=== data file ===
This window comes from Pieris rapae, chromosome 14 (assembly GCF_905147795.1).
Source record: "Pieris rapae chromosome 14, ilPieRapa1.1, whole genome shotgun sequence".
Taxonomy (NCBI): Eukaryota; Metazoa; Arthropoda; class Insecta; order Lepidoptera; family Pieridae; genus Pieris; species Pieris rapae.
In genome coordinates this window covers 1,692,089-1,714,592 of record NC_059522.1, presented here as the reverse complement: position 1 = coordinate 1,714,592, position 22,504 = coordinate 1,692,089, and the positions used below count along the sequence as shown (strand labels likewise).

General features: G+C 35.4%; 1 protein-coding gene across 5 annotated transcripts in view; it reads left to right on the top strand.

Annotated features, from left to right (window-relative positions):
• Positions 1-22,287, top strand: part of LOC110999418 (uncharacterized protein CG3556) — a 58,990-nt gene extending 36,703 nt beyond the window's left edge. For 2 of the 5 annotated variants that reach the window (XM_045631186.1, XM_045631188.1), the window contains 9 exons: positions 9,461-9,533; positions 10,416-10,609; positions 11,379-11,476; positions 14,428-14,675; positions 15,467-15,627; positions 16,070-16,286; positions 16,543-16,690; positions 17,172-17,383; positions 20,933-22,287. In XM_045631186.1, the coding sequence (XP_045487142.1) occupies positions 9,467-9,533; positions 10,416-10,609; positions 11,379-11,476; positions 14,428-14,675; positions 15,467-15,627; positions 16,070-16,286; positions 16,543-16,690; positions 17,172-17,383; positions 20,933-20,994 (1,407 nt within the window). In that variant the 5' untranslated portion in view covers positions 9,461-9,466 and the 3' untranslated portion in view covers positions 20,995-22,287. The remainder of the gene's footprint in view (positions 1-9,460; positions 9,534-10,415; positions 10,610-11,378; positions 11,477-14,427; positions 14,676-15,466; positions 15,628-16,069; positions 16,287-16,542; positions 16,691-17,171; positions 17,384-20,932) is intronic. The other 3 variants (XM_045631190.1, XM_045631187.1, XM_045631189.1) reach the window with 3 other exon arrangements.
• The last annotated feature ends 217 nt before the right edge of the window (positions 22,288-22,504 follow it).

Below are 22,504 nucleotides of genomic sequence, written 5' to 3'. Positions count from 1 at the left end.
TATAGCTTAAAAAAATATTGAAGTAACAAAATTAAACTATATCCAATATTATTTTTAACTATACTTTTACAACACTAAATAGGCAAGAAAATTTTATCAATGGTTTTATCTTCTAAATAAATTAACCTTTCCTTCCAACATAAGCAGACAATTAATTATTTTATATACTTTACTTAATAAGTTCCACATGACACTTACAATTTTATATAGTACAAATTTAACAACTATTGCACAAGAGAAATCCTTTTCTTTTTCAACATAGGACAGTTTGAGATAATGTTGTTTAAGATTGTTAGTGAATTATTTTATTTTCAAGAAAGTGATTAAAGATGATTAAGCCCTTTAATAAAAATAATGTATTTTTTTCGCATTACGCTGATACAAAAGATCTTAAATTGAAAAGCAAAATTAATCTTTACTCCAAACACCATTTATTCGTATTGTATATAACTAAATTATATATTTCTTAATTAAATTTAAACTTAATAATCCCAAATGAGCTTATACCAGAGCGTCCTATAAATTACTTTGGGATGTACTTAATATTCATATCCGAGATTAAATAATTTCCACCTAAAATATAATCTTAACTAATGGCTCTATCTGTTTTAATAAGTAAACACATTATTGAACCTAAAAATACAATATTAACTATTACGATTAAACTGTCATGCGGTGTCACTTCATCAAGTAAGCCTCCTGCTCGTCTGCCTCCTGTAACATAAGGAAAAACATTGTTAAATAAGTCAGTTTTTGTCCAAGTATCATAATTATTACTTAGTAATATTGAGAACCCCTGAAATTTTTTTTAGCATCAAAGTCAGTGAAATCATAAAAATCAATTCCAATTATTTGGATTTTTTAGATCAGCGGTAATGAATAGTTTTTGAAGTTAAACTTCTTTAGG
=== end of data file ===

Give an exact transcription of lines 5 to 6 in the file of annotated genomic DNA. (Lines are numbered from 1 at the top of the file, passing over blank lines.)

General features: G+C 35.4%; 1 protein-coding gene across 5 annotated transcripts in view; it reads left to right on the top strand.

Annotated features, from left to right (window-relative positions):